Decarbonizing built environments: Who’s taking action?
August 26, 2022
People once struggled through forests to reach home. Today, one may look desperately to find a line of trees among urban buildings, and even these “natural” features are often too artificial, their square boundaries like prison bars. Cities suffer from tree deficiency. Who is treating the malady?
Stuart Kay, the co-founder and managing director of GreenPlace Assets, joined Ross Rowbury at The Japan Times Sustainability Roundtable for its 22nd iteration to tell how his company is medicating cities and contributing to a greener world. GreenPlace Assets aims to decarbonize the built environment through its digital and advisory work by assessing infrastructure and real estate assets (like the mechanical, electrical and plumbing networks of a building), then improving their operations and efficiency.
Elite school of hard knocks
Fate pulled Kay into Japan in 2001 and then gave him something very familiar to most of us: a few massive and well-targeted punches as he began running large projects and learning at the school of hard knocks. In overcoming various obstacles, he attained diverse skills and became able to deal with worthy problems, which perhaps nature thanks him for today.
A few years later, he got intrigued by the concept of green buildings and began dipping his toes into various ways of implementing energy-efficient processes in Asia, particularly in Japan. “There is nothing wrong with being an absolute niche specialist. However, it is not my nature. I want to understand everything that feeds in,” Kay said. His own broad knowledge and that of his partners, whom he had met along the way, indeed rendered a more graspable vision. “You’ve got to understand everything from the financial, technological and digital parts that we’re building our world into, right through to the detailed technical engineering and everything in between,” Kay clarified.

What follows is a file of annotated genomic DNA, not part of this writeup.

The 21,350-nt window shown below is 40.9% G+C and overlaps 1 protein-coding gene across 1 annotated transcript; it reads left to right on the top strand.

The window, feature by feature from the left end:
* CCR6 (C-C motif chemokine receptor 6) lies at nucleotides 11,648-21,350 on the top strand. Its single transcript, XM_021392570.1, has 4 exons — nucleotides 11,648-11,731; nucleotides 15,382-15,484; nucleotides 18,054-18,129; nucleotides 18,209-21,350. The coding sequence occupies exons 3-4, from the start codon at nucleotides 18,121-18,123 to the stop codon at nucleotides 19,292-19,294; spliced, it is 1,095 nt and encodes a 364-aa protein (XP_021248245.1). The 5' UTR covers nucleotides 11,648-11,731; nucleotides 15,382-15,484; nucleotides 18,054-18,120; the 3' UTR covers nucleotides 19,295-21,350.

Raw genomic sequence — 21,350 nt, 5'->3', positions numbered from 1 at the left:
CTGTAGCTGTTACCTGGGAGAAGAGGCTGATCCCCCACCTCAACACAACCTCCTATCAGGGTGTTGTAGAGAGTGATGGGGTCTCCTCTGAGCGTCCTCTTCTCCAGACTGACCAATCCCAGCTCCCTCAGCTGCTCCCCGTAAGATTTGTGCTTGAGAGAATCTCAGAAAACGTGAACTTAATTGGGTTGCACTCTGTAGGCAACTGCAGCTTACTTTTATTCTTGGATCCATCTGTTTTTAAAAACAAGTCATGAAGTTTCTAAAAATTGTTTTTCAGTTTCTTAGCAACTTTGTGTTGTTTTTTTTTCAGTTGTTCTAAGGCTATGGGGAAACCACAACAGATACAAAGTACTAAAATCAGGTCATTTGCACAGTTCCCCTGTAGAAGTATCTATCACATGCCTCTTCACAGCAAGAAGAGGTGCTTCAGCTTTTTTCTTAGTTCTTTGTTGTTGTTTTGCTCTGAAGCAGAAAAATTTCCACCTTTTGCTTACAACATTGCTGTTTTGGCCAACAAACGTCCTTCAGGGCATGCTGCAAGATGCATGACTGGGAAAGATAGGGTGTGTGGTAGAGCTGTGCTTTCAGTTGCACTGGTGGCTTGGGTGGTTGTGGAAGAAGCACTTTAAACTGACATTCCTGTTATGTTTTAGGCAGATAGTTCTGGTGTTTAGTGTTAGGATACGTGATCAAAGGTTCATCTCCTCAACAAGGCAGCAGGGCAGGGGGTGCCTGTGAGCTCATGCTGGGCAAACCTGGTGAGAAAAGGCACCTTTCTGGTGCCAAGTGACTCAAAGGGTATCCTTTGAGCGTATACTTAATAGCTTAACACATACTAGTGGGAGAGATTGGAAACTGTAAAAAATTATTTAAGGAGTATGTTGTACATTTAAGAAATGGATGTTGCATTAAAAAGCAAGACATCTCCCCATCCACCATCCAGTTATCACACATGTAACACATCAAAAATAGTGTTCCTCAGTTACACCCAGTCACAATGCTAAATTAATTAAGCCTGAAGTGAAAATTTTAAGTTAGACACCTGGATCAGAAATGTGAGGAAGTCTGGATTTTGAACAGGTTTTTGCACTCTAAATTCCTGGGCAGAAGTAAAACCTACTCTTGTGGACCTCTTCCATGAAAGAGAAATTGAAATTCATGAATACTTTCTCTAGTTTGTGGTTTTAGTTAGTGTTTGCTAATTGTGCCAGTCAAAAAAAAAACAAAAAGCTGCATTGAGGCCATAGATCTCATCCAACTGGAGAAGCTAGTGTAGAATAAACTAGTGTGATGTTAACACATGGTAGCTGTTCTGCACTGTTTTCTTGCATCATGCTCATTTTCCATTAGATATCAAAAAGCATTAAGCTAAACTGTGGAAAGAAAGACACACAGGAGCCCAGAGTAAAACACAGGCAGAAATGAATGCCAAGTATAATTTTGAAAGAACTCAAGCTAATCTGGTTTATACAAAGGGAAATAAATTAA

Kay got excited about green buildings not by design but by opportunity and the clear urgency of the matter. He marveled at the astonishing global reality that over 30% of emissions come from buildings. “Only a few buildings align with Paris climate targets, but the bulk isn’t, particularly in developing nations. Unfortunately, we need to deal with the massive stock already out there, along with the next coming flood that will only add to that,” Kay said.
Rowbury wondered if Kay, who has an educational background in landscape design, would have embarked on this trajectory had he not come to Japan. “Oh, the parallel universe,” Kay jokingly said. He noted the impossibility of anticipating how far from this trajectory he could have strayed — probably not far, “but one never knows.”
‘No room for trees’
From the captivating midair perspective to which birds and airplanes have access, the truth about large cities is revealed. A view from a height shows few green patches amid the gray rectangular blotches. Kay stressed that aside from Kyoto and scattered pockets of landscape here and there, green spaces in Japanese cities are absent. “A lot of Japanese people love to go to the mountains,” he said, “but for some reason, Japan doesn’t invite mountains into the city.”
There is a popular idea that sneaks into the ears of those who get familiar enough with Japan: Land is so scarce that every inch must be utilized for housing. There just isn’t enough room for trees. Rowbury asked if the lack of eco-friendly initiatives is the result of a gap in the educational system. Should schools teach kids that having more trees contributes to resolving problems with landslides, heat and floods?